Ms. Marvel, trying to start a conversation that most of us from the subcontinent can empathize with.
Let me start by confessing that I have recently become wary of the Marvel Cinematic Universe. If one of my favorite pop culture characters is killed (Ironman) is not enough, so the increasingly monochromatic narrative around America’s hegemony, and how it continues to need to be rescued is tedious. The whole, the salvation of the world, is equal to rescue in America the plotline becomes extremely lackluster and detrimental.
Therefore, I will accept the fact that the new stream of Marvel shows and movies is not for me. However, the idea of the first Muslim, South Asian female superhero of MCU, is interesting, and even more fascinating is the passionate discourse about Shahrukh Khan. The scene where there is a discussion if Baazigar o Dilwale Dulhania Le Jayenge is the better SRK movie, keeps coming out everywhere, quite compelling me to try the show, even with the reservations I have. After all, if there’s one thing that doesn’t get trite, then it’s the love our subcontinent holds for man.
However, like I said, I was worried, and not without reason, after all, every other show with South Asian characters, like I have never experienced, o Bridgerton Season 2, is firmly centered on both hackneyed elements of spicy food, captivating brown parents, flashy dresses, and wedding dances. The detachment from the socio-political history of the subcontinent, or its modern landscape, makes the representation more superficial, and less inclusive. In many ways, it also fails to have relatability, or connect with the audience it is trying to portray, making the borderline depiction tokenistic.
On the other hand, unlike its predecessors, Ms. Marvel is organic and groundbreaking in its representation. The show could easily have focused only on the sacred and rather nonsensical details of the subcontinent, but instead of doing so, it decided to push the envelope and look at the more complex aspects as well. From exploring the Partition, and all that is left of it, to knowing the discourses of hijab and identity, as well as the racism associated with being not just an immigrant but a Muslim immigrant, Ms. Marvel, trying to start a conversation that most of us from the subcontinent can empathize with.
In doing so, the show not only becomes more engaging but also makes the trauma experienced by both countries more accessible to the world, and the newer generations who may or may not have forgotten this history. Art can’t change the world, but it can change your perspective on how you look at it. One show will not erase decades of grief and suffering, but to the extent that it, if not others, will spread awareness of what has happened, and what can happen, therefore allowing bloodshed. of the subcontinent, confused identities, and ancestral bruises to be felt. identified.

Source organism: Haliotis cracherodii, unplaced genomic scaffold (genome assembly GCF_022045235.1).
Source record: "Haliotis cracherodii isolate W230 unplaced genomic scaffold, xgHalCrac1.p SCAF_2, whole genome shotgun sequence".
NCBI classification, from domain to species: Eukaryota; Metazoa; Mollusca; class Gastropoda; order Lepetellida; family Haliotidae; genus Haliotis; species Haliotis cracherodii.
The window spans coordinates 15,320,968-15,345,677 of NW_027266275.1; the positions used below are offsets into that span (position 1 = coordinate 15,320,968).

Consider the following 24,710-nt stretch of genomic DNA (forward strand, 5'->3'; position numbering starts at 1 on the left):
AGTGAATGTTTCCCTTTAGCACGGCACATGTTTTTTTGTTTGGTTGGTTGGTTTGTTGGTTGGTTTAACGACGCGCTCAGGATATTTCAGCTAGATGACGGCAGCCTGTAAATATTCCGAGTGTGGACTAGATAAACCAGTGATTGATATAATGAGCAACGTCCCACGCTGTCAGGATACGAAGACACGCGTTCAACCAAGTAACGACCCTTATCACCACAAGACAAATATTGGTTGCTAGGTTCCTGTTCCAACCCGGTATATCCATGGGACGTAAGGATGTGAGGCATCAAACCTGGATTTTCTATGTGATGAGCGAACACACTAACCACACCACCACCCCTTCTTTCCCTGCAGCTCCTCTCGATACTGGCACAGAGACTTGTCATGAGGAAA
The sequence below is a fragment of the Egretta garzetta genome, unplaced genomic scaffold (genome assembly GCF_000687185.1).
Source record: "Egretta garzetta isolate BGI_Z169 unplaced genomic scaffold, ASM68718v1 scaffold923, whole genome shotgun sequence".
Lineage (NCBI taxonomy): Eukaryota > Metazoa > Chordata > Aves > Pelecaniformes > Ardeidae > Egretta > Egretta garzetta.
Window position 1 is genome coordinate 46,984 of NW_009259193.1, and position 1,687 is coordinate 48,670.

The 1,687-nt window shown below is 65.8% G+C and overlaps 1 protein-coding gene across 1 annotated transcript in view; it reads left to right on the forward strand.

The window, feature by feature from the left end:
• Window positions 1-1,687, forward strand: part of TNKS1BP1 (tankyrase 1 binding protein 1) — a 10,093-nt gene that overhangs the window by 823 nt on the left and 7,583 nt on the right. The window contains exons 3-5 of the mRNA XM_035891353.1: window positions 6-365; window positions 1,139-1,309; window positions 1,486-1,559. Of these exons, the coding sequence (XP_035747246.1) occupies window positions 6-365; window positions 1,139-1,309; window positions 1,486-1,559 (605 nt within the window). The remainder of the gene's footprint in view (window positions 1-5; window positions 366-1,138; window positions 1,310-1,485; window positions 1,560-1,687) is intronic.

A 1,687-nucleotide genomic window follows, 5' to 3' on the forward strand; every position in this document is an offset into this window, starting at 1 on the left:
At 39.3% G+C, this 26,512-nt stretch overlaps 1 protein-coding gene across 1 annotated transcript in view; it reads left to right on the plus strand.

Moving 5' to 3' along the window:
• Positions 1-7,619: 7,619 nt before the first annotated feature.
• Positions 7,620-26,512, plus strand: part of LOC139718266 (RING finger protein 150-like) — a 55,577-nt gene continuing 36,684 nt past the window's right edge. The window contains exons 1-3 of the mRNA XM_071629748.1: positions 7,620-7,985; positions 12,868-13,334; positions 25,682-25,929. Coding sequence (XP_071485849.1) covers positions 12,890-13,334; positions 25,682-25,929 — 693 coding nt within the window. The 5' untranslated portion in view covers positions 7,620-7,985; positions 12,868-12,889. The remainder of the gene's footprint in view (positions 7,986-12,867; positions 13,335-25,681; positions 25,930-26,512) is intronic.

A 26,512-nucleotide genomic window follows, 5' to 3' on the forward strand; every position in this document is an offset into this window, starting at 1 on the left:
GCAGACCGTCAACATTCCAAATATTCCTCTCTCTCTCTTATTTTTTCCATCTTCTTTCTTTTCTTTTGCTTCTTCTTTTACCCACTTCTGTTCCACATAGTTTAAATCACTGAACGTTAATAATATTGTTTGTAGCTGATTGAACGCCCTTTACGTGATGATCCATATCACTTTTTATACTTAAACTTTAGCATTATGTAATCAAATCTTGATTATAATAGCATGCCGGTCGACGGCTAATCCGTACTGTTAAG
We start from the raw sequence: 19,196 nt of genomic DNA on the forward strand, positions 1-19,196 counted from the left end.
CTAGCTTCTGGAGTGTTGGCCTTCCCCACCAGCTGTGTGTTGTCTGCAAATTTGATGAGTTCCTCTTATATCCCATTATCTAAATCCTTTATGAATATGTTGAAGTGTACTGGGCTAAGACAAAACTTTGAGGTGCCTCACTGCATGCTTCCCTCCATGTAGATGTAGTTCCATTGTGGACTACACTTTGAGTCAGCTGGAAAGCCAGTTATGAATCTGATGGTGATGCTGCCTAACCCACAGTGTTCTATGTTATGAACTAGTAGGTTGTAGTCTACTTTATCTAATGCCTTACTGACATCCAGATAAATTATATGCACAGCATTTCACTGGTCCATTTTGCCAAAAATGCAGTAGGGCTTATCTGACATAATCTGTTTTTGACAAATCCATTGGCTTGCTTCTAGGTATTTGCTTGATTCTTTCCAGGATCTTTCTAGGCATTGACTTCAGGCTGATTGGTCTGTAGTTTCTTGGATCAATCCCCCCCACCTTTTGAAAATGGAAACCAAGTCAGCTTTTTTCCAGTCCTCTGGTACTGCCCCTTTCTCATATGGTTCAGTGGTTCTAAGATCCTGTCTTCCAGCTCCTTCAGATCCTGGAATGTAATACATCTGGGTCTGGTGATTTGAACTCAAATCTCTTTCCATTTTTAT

When the show flashbacks to Karachi, there is no romanticization in brown-ness, it sticks to its natural colors and tones. From AR Rahman Tere Bina, to Abida Parveen Tu Jhoom, at Bon Jovi’s Livin In A Prayer, The Iman Vellani starrer, wholeheartedly sings to everyone, because it subtly promotes multiculturalism. Shahrukh Khan’s name comes up in more conversations than one, and not in a weird way, but in a fairly familiar style-much like how you talk about him. Unfortunately, the fact that Fawad Khan is also part of the show in small ways, is a cherry on the cake, because honestly, there is no greater point of mutual affection between India and Pakistan, than Zindagi Gulzar Hai star, who is loved and cherished in equal measure by both countries.
It does not attempt to capitalize or dramatize the race and ethnicity of the Khan family but it does both, presenting them as a normal Muslim family living in the States, as well as one with a deep heritage that cannot be remove. It refines the balance between generational trauma and the simple things that Indians and Pakistanis want, like Shahrukh Khan, Bhangra, Fawad Khan, and beautiful celebrations, in this case of Eid. At one time, Muslims on a show in America, were not terrorists, but normal people like thousands around the world, had their own faith and skills.
Ms. Marvel is a lovely show that represents the South Asian subcontinent, a feeling that is very well translated, in small detail and in the research put in place. While it may be far from perfect, the truth is sometimes, it’s worth the effort more than the result, and in this case, the effort is not to get some awakening point, but rather to say a little more. inclusive and comprehensive story. It gives us a kind moment, to rejoice to see, to celebrate and alas, to be represented, which sets a decent precedent for anything to come.
Takshi Mehta is a freelance journalist and writer. He strongly believes that we are what we stand for, and so you will always see him holding a pen.
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